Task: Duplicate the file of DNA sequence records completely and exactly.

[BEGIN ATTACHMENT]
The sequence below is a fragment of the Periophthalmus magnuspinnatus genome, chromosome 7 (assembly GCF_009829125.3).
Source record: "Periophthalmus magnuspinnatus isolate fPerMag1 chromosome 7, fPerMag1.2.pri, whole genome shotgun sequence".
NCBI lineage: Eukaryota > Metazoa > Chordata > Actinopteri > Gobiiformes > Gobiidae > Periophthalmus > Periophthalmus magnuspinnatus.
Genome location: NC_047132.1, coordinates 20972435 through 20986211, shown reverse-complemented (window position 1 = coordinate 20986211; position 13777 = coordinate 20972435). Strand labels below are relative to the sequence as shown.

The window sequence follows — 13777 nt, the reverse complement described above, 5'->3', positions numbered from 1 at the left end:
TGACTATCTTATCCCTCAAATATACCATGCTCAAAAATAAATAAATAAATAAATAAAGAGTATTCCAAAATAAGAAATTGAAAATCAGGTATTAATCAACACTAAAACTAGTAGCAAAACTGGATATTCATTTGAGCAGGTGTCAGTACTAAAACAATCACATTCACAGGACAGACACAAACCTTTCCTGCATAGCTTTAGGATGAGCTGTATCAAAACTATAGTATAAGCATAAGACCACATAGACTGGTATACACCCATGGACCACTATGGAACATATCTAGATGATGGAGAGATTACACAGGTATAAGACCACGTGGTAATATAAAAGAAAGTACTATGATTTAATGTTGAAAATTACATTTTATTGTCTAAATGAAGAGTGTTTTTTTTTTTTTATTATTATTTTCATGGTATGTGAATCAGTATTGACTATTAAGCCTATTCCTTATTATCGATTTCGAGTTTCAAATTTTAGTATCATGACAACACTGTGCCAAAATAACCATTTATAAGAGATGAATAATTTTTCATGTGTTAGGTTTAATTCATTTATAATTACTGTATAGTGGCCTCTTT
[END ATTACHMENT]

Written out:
The sequence below is a fragment of the Periophthalmus magnuspinnatus genome, chromosome 7 (assembly GCF_009829125.3).
Source record: "Periophthalmus magnuspinnatus isolate fPerMag1 chromosome 7, fPerMag1.2.pri, whole genome shotgun sequence".
NCBI lineage: Eukaryota > Metazoa > Chordata > Actinopteri > Gobiiformes > Gobiidae > Periophthalmus > Periophthalmus magnuspinnatus.
Genome location: NC_047132.1, coordinates 20972435 through 20986211, shown reverse-complemented (window position 1 = coordinate 20986211; position 13777 = coordinate 20972435). Strand labels below are relative to the sequence as shown.

The window sequence follows — 13777 nt, the reverse complement described above, 5'->3', positions numbered from 1 at the left end:
TGACTATCTTATCCCTCAAATATACCATGCTCAAAAATAAATAAATAAATAAATAAAGAGTATTCCAAAATAAGAAATTGAAAATCAGGTATTAATCAACACTAAAACTAGTAGCAAAACTGGATATTCATTTGAGCAGGTGTCAGTACTAAAACAATCACATTCACAGGACAGACACAAACCTTTCCTGCATAGCTTTAGGATGAGCTGTATCAAAACTATAGTATAAGCATAAGACCACATAGACTGGTATACACCCATGGACCACTATGGAACATATCTAGATGATGGAGAGATTACACAGGTATAAGACCACGTGGTAATATAAAAGAAAGTACTATGATTTAATGTTGAAAATTACATTTTATTGTCTAAATGAAGAGTGTTTTTTTTTTTTTATTATTATTTTCATGGTATGTGAATCAGTATTGACTATTAAGCCTATTCCTTATTATCGATTTCGAGTTTCAAATTTTAGTATCATGACAACACTGTGCCAAAATAACCATTTATAAGAGATGAATAATTTTTCATGTGTTAGGTTTAATTCATTTATAATTACTGTATAGTGGCCTCTTT